Biden admin analysis on Colorado River puts pressure on Lower Basin states for cuts

Utah and other upper basin states also use the river but Arizona, California and Nevada are in the lower basin.

(John Locher | AP file photo) A bathtub ring of light minerals shows the high water line of Lake Mead near water intakes on the Arizona side of Hoover Dam at the Lake Mead National Recreation Area Sunday, June 26, 2022, near Boulder City, Nevada. The Biden administration on Tuesday released an environmental analysis of competing plans for how Western states and tribes reliant on the dwindling Colorado River should cut their use. Department of Interior officials planned to discuss the proposals at Hoover Dam on Tuesday, April 11, 2023.

The Biden administration released an environmental analysis Tuesday of competing plans for how seven Western states and tribes reliant on the dwindling water supply from the Colorado River should cut their use but declined to publicly take a side on the best option.

On one side is California and some tribes along the river that want to protect their high-priority rights to the river’s water, which they use for drinking and farming. On the other side are the other six states — Colorado, Nevada, Arizona, Utah, Wyoming and New Mexico — who say it’s time to come up with an approach that more fairly shares the river.

The Interior Department did not say how states should get to deeper water cuts, but defended its authority to make sure basic needs such as drinking water and hydropower generated from the river are met — even if it means setting aside the priority system.

“Failure is not an option,” Interior Deputy Secretary Tommy Beaudreau told The Associated Press.

(John Locher | AP file photo) Water flows down the Colorado River downriver from Hoover Dam in northwest Arizona, on Aug. 14, 2022, near the Lake Mead National Recreation Area. The Biden administration on Tuesday, April 11, 2023, released an environmental analysis of competing plans for how Western states and tribes reliant on the dwindling Colorado River should cut their use.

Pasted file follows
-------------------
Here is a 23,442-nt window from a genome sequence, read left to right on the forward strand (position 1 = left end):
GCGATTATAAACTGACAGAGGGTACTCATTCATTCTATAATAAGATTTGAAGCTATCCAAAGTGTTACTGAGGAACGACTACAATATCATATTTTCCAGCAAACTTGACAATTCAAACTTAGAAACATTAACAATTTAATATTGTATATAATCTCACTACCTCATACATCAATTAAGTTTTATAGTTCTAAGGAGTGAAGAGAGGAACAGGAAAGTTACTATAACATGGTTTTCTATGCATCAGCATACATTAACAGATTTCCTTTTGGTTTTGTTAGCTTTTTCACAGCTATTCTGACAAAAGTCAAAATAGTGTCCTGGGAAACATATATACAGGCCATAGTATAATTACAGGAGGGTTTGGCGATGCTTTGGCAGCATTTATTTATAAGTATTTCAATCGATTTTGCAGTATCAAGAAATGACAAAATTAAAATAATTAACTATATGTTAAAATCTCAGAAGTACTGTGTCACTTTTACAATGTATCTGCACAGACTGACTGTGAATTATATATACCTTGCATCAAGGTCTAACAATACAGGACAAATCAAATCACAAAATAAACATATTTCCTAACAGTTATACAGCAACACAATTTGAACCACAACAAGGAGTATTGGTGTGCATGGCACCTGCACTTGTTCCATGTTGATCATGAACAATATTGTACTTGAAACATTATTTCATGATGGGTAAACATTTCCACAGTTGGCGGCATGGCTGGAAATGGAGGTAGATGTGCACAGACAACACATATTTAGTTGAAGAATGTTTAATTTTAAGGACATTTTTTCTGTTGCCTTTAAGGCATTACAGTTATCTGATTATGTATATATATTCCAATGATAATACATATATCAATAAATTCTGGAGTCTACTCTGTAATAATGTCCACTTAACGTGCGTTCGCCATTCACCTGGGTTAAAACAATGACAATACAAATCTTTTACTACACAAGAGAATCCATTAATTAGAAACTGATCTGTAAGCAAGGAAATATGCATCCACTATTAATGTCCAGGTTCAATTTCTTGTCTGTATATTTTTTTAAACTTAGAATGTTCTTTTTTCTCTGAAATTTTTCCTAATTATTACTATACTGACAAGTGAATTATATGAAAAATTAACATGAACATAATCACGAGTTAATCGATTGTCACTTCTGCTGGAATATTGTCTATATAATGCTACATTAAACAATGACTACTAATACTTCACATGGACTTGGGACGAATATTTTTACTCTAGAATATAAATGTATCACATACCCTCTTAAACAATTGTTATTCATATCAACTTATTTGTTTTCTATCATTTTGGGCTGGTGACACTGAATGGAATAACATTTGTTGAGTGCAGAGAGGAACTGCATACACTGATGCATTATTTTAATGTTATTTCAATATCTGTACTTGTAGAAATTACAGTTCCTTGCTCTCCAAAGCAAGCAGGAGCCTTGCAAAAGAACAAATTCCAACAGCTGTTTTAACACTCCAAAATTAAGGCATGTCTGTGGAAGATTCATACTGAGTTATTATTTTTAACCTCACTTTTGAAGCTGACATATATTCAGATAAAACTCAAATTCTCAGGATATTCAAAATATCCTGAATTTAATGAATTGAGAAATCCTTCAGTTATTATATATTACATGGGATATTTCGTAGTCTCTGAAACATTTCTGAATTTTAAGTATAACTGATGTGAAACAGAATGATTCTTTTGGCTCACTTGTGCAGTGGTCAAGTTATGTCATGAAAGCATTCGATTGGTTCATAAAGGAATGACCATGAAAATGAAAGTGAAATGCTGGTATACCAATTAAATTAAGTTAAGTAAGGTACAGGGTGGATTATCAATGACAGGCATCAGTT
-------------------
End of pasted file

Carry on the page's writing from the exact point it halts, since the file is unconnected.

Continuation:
The 1,450-mile (2,334-kilometer) powerhouse of the West serves 40 million people across seven Western states, which spans tribal land, and Mexico, generates hydroelectric power for regional markets, and irrigates nearly 6 million acres (2,428 hectares) of farmland.

A multidecade drought in the West intensified by climate change, rising demand and overuse has sent water levels at key reservoirs along the river to unprecedented lows. That has forced the federal government to cut some water allocations, and to pay farmers and cities billions of dollars to dramatically reduce their use.

The federal government’s proposed cuts announced Tuesday only apply to Lower Basin states, including California, Arizona and Nevada. They do not appear to apply to the Upper Basin states that rely on the river, including Utah.

Gene Shawcroft, Utah’s River Commissioner, was not present at the event on the shores of Lake Mead announcing the Interior Department’s plan, which it calls a draft Supplemental Environmental Impact Statement, or SEIS.

“We just received the draft today and we are in the process of reviewing it thoroughly,” Shawcroft said in an emailed statement. “We stand behind the six-state modeling alternative submitted earlier this year and hope the Bureau of Reclamation has incorporated elements of it in the draft. We are grateful for the bureau’s efforts to develop a draft in record time and look forward to continued collaboration with them on a final SEIS by August.”

The Interior Department will accept public comment on the document for the next 45 days before making a decision.

Officials expect some relief this year from a series of powerful storms that blanketed California and the Western Rocky Mountains, the main source of the Colorado River’s water. But it is not clear how that amount of precipitation is affecting negotiations. On Monday, Beaudreau denied that a sense of urgency had gone away after the winter storms, but gave no indication to how the seven states should reach agreement before August, when the agency typically announces water availability for the following year.